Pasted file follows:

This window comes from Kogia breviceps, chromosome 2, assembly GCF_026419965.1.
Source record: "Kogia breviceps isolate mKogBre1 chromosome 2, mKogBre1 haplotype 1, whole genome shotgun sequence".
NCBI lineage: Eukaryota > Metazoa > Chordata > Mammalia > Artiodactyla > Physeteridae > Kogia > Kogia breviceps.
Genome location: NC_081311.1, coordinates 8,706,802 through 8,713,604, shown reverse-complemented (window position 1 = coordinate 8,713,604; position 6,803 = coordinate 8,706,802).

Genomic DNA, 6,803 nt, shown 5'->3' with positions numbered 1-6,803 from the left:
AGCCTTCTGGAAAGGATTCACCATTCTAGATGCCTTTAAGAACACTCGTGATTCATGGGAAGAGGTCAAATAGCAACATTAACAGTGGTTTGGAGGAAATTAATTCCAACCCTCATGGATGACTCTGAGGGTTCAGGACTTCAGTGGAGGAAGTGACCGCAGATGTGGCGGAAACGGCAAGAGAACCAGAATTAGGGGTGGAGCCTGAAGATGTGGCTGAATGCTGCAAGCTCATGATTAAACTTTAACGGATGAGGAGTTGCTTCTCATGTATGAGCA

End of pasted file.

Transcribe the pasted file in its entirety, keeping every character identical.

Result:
This window comes from Kogia breviceps, chromosome 2, assembly GCF_026419965.1.
Source record: "Kogia breviceps isolate mKogBre1 chromosome 2, mKogBre1 haplotype 1, whole genome shotgun sequence".
NCBI lineage: Eukaryota > Metazoa > Chordata > Mammalia > Artiodactyla > Physeteridae > Kogia > Kogia breviceps.
Genome location: NC_081311.1, coordinates 8,706,802 through 8,713,604, shown reverse-complemented (window position 1 = coordinate 8,713,604; position 6,803 = coordinate 8,706,802).

Genomic DNA, 6,803 nt, shown 5'->3' with positions numbered 1-6,803 from the left:
AGCCTTCTGGAAAGGATTCACCATTCTAGATGCCTTTAAGAACACTCGTGATTCATGGGAAGAGGTCAAATAGCAACATTAACAGTGGTTTGGAGGAAATTAATTCCAACCCTCATGGATGACTCTGAGGGTTCAGGACTTCAGTGGAGGAAGTGACCGCAGATGTGGCGGAAACGGCAAGAGAACCAGAATTAGGGGTGGAGCCTGAAGATGTGGCTGAATGCTGCAAGCTCATGATTAAACTTTAACGGATGAGGAGTTGCTTCTCATGTATGAGCA